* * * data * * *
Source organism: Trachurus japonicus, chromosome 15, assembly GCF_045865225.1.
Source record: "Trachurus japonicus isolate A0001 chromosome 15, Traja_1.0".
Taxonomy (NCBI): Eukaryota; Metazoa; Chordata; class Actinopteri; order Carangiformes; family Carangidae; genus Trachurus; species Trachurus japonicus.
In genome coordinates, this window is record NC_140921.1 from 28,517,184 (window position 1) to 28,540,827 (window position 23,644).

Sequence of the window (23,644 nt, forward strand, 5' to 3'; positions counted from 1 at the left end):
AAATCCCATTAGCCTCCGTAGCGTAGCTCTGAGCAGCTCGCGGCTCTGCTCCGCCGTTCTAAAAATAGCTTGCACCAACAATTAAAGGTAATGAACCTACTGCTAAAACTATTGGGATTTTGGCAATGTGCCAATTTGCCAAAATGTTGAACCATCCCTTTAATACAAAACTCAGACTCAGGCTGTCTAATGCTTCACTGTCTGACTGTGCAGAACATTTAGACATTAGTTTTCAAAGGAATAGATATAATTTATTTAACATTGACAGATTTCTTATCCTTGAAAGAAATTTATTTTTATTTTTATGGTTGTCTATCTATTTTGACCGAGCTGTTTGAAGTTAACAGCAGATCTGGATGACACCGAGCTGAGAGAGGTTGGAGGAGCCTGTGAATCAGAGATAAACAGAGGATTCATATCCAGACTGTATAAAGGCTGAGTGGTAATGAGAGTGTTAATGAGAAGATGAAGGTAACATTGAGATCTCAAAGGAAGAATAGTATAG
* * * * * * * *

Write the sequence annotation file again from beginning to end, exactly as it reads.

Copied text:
Source organism: Trachurus japonicus, chromosome 15, assembly GCF_045865225.1.
Source record: "Trachurus japonicus isolate A0001 chromosome 15, Traja_1.0".
Taxonomy (NCBI): Eukaryota; Metazoa; Chordata; class Actinopteri; order Carangiformes; family Carangidae; genus Trachurus; species Trachurus japonicus.
In genome coordinates, this window is record NC_140921.1 from 28,517,184 (window position 1) to 28,540,827 (window position 23,644).

Sequence of the window (23,644 nt, forward strand, 5' to 3'; positions counted from 1 at the left end):
AAATCCCATTAGCCTCCGTAGCGTAGCTCTGAGCAGCTCGCGGCTCTGCTCCGCCGTTCTAAAAATAGCTTGCACCAACAATTAAAGGTAATGAACCTACTGCTAAAACTATTGGGATTTTGGCAATGTGCCAATTTGCCAAAATGTTGAACCATCCCTTTAATACAAAACTCAGACTCAGGCTGTCTAATGCTTCACTGTCTGACTGTGCAGAACATTTAGACATTAGTTTTCAAAGGAATAGATATAATTTATTTAACATTGACAGATTTCTTATCCTTGAAAGAAATTTATTTTTATTTTTATGGTTGTCTATCTATTTTGACCGAGCTGTTTGAAGTTAACAGCAGATCTGGATGACACCGAGCTGAGAGAGGTTGGAGGAGCCTGTGAATCAGAGATAAACAGAGGATTCATATCCAGACTGTATAAAGGCTGAGTGGTAATGAGAGTGTTAATGAGAAGATGAAGGTAACATTGAGATCTCAAAGGAAGAATAGTATAG